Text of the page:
-G + # Where the # is replaced by a number indicating: list all files greater than # bytes in size. You can use a -GL pair to bracket file sizes. (-G 10000) (-G 10000 -L 100000) [GREATER=10000]
-b Automatically passes the 512 byte header of an FDI created file.
-dD + displacement Start processing the file this many bytes from beginning. Useful if examining a file created with the FDI program, which leaves a 512 bytes header.
-c Creates in the .exe or .com file a signature or crc that can later be verified with -v option. This option does NOT alter the file date and time when it adds the signature. Do NOT use this option with programs that alter themselves every time a setup option is modified.
-v Verifies that the file has not been tampered with. Must have been prepared with -c option prior to using -v.
-E ‘E’rases/Removes the signature created by -c option.
-r Recurse through the directory structure. Starting at the top level of the -p option given.
-s Silent run. Do not print normal column headings above numbers. This provides cleaner screen output for redirection to a file. This can also be accomplished by settting an environment variable called silent to ON. (set SILENT=ON). The SILENT environment variable is used by Hash also.
-[Tt][acw3] use ‘a’, ‘c’ or ‘w’ with the 32 bit NT/95 version to show an NTFS time for one of the following: ‘a’ == last access time, ‘w’ == last write time, ‘c’ == create time. See NORESET environment variable in HASH.exe ITS ABOUT TIME. If the -T (uppercase) is used, the dates are printed in YYYY/MM/DD format for easier sorting.
-R This option tells the 32 bit programs to attempt to reset the last access time of the file to what it was prior to the program operation. This alters the disk, but makes no significant changes. The setting of environment variable RESET (set RESET=1) will serve the same purpose. (Was -b in Crckit software versions prior to 1/98.)
-S If the file system is NTFS, this option causes all Alternate Data Stream files to be processed also. [STREAM=[ON|OFF]]
-u Display time using (U)niversal GMT time format. This is useful for keeping file times consistent. (Be certain that CMOS, TZ, and time zone settings are correct. set TZ=EST5EDT).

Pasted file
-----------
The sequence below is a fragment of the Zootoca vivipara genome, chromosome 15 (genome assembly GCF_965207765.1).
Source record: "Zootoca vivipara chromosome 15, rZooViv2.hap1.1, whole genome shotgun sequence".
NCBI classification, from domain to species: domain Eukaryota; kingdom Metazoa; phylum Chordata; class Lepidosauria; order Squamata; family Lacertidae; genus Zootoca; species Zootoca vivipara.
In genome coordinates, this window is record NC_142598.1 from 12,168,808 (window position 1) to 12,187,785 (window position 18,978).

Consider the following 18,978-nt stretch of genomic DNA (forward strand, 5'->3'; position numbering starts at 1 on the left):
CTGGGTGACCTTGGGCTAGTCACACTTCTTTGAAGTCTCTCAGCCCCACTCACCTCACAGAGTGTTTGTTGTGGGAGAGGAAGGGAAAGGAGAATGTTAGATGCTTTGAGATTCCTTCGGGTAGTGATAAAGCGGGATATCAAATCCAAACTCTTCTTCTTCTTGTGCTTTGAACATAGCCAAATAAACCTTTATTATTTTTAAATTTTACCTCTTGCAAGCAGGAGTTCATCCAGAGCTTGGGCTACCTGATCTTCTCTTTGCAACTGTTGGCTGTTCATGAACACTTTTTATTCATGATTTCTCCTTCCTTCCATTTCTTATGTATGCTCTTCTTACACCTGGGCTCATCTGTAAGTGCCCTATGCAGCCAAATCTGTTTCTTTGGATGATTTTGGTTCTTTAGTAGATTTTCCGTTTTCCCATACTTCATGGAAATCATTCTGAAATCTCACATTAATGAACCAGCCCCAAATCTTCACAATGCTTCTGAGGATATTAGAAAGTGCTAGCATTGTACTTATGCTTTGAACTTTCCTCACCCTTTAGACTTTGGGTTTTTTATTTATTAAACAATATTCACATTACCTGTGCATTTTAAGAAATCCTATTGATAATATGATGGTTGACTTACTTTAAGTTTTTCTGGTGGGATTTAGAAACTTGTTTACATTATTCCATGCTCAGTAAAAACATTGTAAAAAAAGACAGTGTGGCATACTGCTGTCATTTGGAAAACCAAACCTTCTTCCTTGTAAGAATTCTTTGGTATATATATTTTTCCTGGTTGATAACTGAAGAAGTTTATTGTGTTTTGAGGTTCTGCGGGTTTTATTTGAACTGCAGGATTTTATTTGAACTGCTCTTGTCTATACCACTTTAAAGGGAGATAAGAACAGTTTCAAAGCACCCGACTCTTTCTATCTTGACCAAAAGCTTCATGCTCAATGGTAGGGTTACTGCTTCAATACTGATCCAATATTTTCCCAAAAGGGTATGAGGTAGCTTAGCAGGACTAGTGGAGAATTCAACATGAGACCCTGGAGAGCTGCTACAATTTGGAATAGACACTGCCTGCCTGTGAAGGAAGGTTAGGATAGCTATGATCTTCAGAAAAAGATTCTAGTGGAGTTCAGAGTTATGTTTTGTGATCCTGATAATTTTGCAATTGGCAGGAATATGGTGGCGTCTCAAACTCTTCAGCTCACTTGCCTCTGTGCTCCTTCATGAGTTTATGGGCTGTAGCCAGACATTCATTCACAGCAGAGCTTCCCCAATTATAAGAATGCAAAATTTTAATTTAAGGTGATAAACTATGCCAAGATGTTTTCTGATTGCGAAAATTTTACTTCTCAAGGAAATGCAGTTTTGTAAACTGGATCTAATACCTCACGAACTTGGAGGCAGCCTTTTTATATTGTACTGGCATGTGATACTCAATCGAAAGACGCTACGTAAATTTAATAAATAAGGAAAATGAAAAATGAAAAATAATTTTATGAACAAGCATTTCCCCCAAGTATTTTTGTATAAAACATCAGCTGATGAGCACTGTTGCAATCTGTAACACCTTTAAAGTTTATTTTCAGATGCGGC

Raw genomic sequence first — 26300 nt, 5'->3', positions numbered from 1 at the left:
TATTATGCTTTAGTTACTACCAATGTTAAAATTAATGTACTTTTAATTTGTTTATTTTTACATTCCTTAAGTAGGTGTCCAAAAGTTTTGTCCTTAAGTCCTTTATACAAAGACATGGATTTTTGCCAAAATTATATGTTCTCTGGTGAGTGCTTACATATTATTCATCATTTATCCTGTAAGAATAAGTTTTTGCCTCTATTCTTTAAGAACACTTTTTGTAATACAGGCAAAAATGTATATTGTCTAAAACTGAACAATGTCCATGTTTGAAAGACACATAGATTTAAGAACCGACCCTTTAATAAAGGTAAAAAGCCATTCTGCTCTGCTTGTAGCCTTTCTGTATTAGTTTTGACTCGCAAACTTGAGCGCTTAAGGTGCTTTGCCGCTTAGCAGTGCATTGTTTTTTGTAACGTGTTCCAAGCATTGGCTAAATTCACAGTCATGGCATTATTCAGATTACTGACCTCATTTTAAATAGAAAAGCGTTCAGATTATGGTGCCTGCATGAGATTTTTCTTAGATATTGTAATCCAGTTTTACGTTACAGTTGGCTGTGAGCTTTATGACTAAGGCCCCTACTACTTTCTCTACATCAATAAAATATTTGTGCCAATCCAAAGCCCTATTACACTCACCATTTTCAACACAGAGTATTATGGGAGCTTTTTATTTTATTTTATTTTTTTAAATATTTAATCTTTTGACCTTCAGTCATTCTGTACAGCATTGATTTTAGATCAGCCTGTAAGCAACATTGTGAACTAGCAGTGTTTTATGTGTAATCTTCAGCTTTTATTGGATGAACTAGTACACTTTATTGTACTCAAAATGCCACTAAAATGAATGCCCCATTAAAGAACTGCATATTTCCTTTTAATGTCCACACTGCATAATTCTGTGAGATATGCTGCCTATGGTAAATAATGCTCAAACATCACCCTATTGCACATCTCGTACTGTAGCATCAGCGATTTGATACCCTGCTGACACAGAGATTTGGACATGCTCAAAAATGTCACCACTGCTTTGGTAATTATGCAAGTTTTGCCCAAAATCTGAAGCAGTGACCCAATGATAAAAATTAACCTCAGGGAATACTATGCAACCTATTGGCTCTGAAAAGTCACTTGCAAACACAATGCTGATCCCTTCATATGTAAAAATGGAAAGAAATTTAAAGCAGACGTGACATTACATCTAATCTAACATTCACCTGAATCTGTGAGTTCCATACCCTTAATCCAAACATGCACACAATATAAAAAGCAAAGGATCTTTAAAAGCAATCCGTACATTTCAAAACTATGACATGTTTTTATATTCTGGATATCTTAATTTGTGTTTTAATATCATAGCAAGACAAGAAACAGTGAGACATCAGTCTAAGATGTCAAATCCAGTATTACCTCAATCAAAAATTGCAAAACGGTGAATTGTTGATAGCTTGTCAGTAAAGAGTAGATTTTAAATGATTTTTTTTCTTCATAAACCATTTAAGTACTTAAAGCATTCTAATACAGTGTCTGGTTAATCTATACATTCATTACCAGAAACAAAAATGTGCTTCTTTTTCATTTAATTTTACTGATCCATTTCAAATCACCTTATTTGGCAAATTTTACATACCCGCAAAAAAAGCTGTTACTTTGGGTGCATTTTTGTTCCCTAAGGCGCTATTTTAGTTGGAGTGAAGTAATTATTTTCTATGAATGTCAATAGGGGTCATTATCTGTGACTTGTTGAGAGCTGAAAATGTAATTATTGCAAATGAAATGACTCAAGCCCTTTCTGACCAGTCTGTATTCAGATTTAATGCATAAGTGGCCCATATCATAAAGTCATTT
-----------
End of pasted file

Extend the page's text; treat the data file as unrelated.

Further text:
You must use a filetype on the command line. A directory will not suffice.
Sample command lines:
C:> CRCKIT file(s) -options[cvr t[acw]]]
C:> CRCKIT file(s) -c
/* create/Brand the file with internal CRC*/
C:> CRCKIT file(s) -v
/* verify internal CRC validity */
C:> CRCKIT file(s) -E
/* remove internal CRC branding */
C:> CRCKIT file(s) -ta -z
/* for 32 bit version, show last time of access in GMT format */
C:> CRCKIT -p c:\ -f *.exe -o a:output.fle
The idea behind program validation at the time of running is to detect any alterations between the time the program was “Branded” and the current time. The Crckit program will validate the .exe or .com before letting it run.
If an error occurs, a message is provided to the user.
To do this the .exe or .com file needs to be prepared in advance. To prepare the file run Crckit on the file with the -c option to create a checksum. Then follow these steps:
Step 1:Take the program out of the PATH of the system.
Step 2:Create a batch file with the name of the program.
Step 3:Place the batch file in the PATH of the system.
Step 4:The contents of the batch file are as follows:
CRCKIT c:\directory\path\to\program\filename.exe -v
if errorlevel 1 goto bad
c:\directory\path\to\program\filename %1 %2 %3 %4 %5
echo %1.exe may be corrupted
This batch file will only allow a max of 5 items passed to the program to run. In most cases this is sufficient.
Some related programs that also deal with CRC’s and Hashing are: